The Task Force on Student Life and Learning, created by President Charles M. Vest last September to review MIT's educational mission, asked junior faculty to think broadly about the subject in a workshop held during IAP.
The Task Force, chaired by Professors John Hansman of aeronautics and astronautics and Robert Silbey of chemistry, up to now has concentrated on "issues identification," looking for input and insights into the strategic points and trends that will influence MIT's education mission over the next 20-30 years. President Vest invited about 250 junior faculty to the workshop, which was the Task Force's first formal contact with the teaching community.
"It is important that members of the Task Force hear from you--the generation of faculty who will shape the university of the next century," Dr. Vest wrote in the letter to assistant professors and untenured associate professors, asking them to participate in the session. "The workshop will provide you with an excellent opportunity to become involved with the process of defining MIT's future and will challenge you to think broadly about MIT's mission. At the same time, this is an opportunity for you to reflect on your career in a broader context and to meet your colleagues."
About 80 junior faculty representing a broad cross-section of backgrounds and interests attended the four-hour session.
After a general introduction by Jesus Del Alamo, associate professor of electrical engineering and computer science (EECS) and a Task Force member, Professor Silbey reviewed the history and general goals of the Task Force and Professor Hansman outlined the workshop's ground rules. At that point, the group was divided into smaller units to brainstorm on the following topics and report back on their observations:
- What establishes MIT's reputation in its various areas of activity? Where does MIT stand in comparison with other institutions in these different areas?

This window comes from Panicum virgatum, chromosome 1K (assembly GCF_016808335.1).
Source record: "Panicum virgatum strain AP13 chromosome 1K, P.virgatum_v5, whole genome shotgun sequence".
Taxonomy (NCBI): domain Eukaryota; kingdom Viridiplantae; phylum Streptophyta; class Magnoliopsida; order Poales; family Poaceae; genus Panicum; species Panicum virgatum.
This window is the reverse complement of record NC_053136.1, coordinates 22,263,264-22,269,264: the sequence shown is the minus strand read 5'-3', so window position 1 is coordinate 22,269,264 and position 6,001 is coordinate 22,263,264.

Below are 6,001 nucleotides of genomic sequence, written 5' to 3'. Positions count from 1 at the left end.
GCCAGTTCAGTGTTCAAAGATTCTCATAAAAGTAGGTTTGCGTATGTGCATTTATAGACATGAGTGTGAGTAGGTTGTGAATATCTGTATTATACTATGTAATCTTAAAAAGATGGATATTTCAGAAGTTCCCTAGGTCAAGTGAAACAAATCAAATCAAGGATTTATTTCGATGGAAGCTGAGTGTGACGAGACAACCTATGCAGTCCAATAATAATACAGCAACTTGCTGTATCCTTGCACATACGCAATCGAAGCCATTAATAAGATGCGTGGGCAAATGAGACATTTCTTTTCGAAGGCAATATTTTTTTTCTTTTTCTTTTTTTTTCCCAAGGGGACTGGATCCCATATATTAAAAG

- What are the personal goals of MIT faculty members and how do they relate to MIT's educational mission? How does MIT support these goals?
- What are the forces for change likely to affect MIT over the next 20-30 years? What are the implications for MIT? Are there barriers to change?
- What are the elements of the job description of an MIT faculty member? What percentage of a faculty member's effort is typically dedicated to each element? Which of these elements impact learning? How should this change to further MIT's educational mission?
- What is the quality of the graduate and undergraduate student experience at MIT? What can be done to enhance the experience?
- What will define a well-educated person in the 21st century? How should such an education be delivered?
"I was impressed with both the enthusiasm and the depth of the discussions," said Professor Hansman. "Clearly, the junior faculty have a strong commitment to both the students and teaching and have been thinking about these issues. In addition to some of the common issues such as pace and pressure, the role of educational pressure and educational technology, and MIT's social responsibility, the groups came up with some interesting new twists. One idea to support the need for lifelong learning is that MIT could offer an educational guarantee."
The Task Force plans to conduct a written survey of all faculty in the near future in an effort to further define the issues. In addition, subgroups have been formed, including a student advisory committee and one that will study residential life.
Besides the chairpersons and Professor Del Alamo, faculty members of the task force are Dean for Undergraduate Education Rosalind H. Williams and Professors Sallie H. Chisholm of civil and environmental engineering, Herman A. Haus of EECS, June L. Matthews of physics, Mario Molina of earth, atmospheric and planetary science, Charles Stewart III of political science, Marcus A. Thompson of the music and theater arts section, and J. Kim Vandiver of ocean engineering. Two students are also on the Task Force: Ernest Cuni, a junior in management, and Luis Ortiz, a graduate student in materials science and engineering.
A version of this article appeared in MIT Tech Talk on February 12, 1997.